This was in some sense an update of the talk we made to the Austin Bar appellate section in 2010. Then, we had focused on the unique 2005-2009 Terms of the Court, during which there was no turnover of Justices. The new presentation looks at the voting patterns as the Court’s membership has changed from 2010 to the present — including some of the diagrams of voting patterns that were so popular before.1
This time around, I also included two new kinds of graphs: (1) a look at how often each Justice tends to join in concurrences or dissents; and (2) a time-series showing how each Justice’s overall rate of agreement with the judgment moves year to year, and relative to similar peers.
The last section of the talk discussed amicus practice. The slides that seemed to make the biggest impression were the last handful, which show the correlation2 between response-request rates, briefing-request rates, and grant rates when at least one amicus brief is in the file.
If anyone is interested in diving into that raw data, I’d be happy to share the scripts that generated slides 34 and 35. [↩]
Update: I’ve been asked if it’s correlation or causation. These slides are definitely correlation. They do not definitively answer whether amicus groups happen to like the same sorts of cases that interest the Justices, or whether the amicus briefs inform the Justices’ views of the cases. That, however, is a subject that came up in last week’s “Evening with the Supreme Court” event, which I’ll write more about soon. [↩]
That was the title of a panel that I was asked to participate in last week at UT’s Conference on State and Federal Appeals here in Austin.
The other two panelists were Blake Hawthorne (the Clerk of the Supreme Court of Texas) and Rich Phillips (of Thompson & Knight). We spoke about some practical ways to use an iPad to get actual (and, yes, even billable) appellate work done.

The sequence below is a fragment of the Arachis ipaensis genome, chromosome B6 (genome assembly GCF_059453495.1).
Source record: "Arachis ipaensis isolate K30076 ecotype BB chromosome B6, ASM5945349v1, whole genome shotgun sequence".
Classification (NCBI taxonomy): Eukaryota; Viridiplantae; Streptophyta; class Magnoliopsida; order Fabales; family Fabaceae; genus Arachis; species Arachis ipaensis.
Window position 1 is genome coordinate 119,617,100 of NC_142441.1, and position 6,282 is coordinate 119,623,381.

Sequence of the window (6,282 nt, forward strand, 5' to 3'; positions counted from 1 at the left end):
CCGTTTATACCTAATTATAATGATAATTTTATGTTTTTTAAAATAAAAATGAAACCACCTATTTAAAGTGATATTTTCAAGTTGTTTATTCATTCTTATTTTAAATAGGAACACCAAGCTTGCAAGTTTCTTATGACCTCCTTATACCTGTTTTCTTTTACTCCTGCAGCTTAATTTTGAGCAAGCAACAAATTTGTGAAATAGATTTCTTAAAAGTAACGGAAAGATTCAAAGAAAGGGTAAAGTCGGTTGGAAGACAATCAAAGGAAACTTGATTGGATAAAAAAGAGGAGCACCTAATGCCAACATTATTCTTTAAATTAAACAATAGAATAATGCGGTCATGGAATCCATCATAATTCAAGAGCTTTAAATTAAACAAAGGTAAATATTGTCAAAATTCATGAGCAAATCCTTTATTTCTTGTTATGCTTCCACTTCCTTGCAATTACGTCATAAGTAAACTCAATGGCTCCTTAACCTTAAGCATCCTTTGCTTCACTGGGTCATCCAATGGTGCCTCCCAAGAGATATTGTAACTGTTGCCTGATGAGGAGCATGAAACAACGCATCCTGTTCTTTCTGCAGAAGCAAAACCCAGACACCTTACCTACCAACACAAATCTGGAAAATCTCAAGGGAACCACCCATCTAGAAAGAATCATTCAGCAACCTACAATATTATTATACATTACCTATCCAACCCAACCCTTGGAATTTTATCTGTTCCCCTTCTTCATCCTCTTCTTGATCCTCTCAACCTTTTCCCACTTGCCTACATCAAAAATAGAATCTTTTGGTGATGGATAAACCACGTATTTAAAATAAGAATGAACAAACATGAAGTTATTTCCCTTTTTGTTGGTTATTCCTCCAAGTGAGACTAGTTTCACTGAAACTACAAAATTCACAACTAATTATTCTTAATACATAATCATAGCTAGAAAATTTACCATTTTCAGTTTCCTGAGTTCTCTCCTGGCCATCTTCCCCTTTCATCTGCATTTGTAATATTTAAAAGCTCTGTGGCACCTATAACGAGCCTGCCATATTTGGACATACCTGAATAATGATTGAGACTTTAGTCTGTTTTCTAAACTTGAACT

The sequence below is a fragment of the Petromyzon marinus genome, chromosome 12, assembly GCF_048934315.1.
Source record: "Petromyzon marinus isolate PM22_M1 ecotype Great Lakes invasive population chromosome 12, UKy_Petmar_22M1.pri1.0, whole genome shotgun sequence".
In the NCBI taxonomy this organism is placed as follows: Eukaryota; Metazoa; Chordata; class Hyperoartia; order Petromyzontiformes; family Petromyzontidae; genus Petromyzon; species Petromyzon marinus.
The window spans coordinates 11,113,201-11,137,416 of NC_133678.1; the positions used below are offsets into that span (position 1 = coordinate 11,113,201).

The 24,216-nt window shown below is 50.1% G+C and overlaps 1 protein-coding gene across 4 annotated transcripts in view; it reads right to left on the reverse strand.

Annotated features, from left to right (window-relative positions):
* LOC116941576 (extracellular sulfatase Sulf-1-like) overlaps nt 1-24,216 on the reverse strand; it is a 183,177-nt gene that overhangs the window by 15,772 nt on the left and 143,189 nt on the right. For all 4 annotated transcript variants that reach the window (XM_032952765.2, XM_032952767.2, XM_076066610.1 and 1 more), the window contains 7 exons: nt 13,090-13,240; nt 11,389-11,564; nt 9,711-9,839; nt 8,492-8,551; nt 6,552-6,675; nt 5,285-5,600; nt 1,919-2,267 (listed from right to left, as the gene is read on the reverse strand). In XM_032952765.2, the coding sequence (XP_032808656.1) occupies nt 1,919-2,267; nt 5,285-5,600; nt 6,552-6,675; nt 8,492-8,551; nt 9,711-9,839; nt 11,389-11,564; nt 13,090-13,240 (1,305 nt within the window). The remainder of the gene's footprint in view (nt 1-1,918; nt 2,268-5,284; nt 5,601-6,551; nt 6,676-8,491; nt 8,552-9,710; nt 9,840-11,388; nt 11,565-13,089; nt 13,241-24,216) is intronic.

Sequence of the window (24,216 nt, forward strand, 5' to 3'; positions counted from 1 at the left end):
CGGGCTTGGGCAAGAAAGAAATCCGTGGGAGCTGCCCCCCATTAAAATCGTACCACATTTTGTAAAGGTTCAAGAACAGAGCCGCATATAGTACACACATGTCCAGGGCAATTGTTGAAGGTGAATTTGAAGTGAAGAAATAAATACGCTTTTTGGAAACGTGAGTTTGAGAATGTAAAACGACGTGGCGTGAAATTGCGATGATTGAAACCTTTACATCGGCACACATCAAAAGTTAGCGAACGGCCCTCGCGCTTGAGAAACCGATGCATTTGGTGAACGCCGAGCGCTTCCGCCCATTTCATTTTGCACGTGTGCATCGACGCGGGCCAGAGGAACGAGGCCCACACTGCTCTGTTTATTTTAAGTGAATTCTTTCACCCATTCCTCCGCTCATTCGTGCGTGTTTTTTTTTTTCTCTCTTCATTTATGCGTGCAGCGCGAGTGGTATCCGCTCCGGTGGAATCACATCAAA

Blake focused on ways to read and annotate PDFs, a topic of particular interest to judges adapting to Texas’s new e-filing system. Rich focused on ways to work with appellate records and do legal research. And I focused on how to use the iPad as part of the writing process.
Our presentation included live demonstrations and some video captures of using the iPad. The version below does not have either, but we have included a few screenshots to give you a flavor of what we discussed.
At popular request, I’ve published a new set of voting charts for the Texas Supreme Court. These charts are tied directly to my court-tracking database, so they can be kept current.
If you just want a general sense of the voting dynamic, then the top-level percentage totals are what you need. But as an advocate, I want to know which types of cases and legal arguments led two Justices to disagree. To accomplish that goal, my system allows you to drill down and see the specific opinions that led to each set of agreements and disagreements.
As a bonus, this also makes my math transparent. By clicking through, you can see exactly which cases were rolled up to compute each percentage in the chart (and, I hope, will let me know if you see any data points that need to be adjusted).
If you want to change the time period or focus of the chart, just pick one of the options at the top of the main page:
Those options show the pattern I look to most often: whether each pair of Justices agrees about the judgment in those cases where at least one Justice dissented.
Using that set of criteria, the pair of Justices with the closest voting record since September 2011 is Justice Johnson and Justice Wainwright at 84%. Focusing just on current Justices,1 the closest pair is Justice Green and Justice Johnson at 70%.
Over the same time period, the pair of Justices who voted least often for the same judgment in divided cases was Justice Johnson and Justice Lehrmann, at 29%.
One of my favorite features of these charts is that you can click through to see a complete breakdown of how each individual pair of Justices voted — one a case-by-case basis:
From the detail pages, you can click on the words “Majority” or “Dissent” under each case to jump to the specific opinions about which they agreed or disagreed.
Who has written which opinions?